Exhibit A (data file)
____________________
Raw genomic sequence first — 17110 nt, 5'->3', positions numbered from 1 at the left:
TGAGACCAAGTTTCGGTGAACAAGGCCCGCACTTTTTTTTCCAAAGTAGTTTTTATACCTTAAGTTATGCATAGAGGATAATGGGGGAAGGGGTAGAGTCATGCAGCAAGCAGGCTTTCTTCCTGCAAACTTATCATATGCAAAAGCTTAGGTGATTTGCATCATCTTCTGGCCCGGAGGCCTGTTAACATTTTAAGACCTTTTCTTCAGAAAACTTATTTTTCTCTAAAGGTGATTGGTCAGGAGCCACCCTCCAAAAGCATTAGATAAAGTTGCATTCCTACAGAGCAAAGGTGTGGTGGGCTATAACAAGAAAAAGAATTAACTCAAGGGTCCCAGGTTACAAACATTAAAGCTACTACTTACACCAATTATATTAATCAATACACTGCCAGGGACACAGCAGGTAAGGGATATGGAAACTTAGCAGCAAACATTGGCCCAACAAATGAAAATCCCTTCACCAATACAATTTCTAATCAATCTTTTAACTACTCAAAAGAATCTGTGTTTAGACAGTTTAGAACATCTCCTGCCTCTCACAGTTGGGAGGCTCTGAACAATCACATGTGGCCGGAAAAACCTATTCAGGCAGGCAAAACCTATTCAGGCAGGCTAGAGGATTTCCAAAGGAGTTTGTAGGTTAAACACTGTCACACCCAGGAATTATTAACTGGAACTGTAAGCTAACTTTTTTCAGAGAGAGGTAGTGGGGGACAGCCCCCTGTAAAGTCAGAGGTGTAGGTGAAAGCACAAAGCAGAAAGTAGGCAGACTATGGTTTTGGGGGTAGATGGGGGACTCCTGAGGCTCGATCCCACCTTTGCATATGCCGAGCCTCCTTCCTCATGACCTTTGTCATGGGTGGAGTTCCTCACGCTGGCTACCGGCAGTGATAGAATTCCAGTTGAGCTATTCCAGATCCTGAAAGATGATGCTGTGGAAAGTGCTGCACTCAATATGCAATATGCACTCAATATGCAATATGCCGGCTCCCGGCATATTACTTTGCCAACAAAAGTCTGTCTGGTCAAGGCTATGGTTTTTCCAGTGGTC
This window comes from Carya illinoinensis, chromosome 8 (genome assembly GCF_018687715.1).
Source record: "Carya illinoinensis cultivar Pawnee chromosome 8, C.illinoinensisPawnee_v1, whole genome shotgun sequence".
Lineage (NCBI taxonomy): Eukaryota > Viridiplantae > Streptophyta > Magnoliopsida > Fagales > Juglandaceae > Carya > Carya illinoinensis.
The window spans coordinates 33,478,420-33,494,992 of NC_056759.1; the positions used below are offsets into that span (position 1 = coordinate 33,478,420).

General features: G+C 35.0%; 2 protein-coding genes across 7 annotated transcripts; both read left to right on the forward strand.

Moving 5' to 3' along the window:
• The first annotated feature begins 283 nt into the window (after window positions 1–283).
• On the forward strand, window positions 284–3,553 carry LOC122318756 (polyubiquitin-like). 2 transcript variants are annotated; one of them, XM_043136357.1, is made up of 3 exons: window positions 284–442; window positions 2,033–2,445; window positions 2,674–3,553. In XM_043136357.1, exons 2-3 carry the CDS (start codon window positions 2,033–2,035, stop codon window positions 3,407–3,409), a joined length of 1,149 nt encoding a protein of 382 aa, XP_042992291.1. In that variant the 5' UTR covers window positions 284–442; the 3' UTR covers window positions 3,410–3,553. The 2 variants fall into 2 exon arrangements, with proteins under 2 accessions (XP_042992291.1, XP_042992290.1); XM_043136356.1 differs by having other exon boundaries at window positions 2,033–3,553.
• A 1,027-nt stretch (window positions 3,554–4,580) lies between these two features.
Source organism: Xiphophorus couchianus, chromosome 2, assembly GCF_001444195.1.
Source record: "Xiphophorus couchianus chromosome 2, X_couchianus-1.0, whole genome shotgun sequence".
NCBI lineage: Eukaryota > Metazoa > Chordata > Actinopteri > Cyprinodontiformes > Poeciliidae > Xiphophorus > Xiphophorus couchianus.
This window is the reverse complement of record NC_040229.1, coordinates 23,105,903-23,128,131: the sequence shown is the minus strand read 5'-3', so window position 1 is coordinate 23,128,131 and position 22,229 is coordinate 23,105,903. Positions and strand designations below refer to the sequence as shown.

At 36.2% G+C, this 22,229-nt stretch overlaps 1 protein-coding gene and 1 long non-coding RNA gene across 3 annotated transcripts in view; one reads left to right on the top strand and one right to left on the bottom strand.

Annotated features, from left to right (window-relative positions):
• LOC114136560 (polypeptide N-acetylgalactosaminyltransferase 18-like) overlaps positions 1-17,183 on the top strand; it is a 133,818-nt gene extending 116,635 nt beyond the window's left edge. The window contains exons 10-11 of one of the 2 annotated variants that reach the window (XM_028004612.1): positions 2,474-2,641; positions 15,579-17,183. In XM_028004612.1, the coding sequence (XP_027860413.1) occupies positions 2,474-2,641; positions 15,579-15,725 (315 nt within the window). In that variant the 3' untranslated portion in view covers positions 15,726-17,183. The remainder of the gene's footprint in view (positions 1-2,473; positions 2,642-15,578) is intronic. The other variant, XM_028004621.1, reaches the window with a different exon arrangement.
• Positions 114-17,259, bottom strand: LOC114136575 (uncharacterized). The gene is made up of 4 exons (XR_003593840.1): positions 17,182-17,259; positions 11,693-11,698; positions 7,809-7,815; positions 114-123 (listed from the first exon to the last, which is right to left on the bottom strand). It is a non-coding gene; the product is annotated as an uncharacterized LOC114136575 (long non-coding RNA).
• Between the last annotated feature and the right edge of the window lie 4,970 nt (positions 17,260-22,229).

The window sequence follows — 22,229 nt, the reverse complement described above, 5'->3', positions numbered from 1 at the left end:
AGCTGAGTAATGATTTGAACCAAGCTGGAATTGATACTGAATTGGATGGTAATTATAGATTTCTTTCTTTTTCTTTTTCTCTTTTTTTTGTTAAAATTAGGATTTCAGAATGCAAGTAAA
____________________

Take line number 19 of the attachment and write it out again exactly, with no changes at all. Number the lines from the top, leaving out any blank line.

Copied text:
• Positions 114-17,259, bottom strand: LOC114136575 (uncharacterized). The gene is made up of 4 exons (XR_003593840.1): positions 17,182-17,259; positions 11,693-11,698; positions 7,809-7,815; positions 114-123 (listed from the first exon to the last, which is right to left on the bottom strand). It is a non-coding gene; the product is annotated as an uncharacterized LOC114136575 (long non-coding RNA).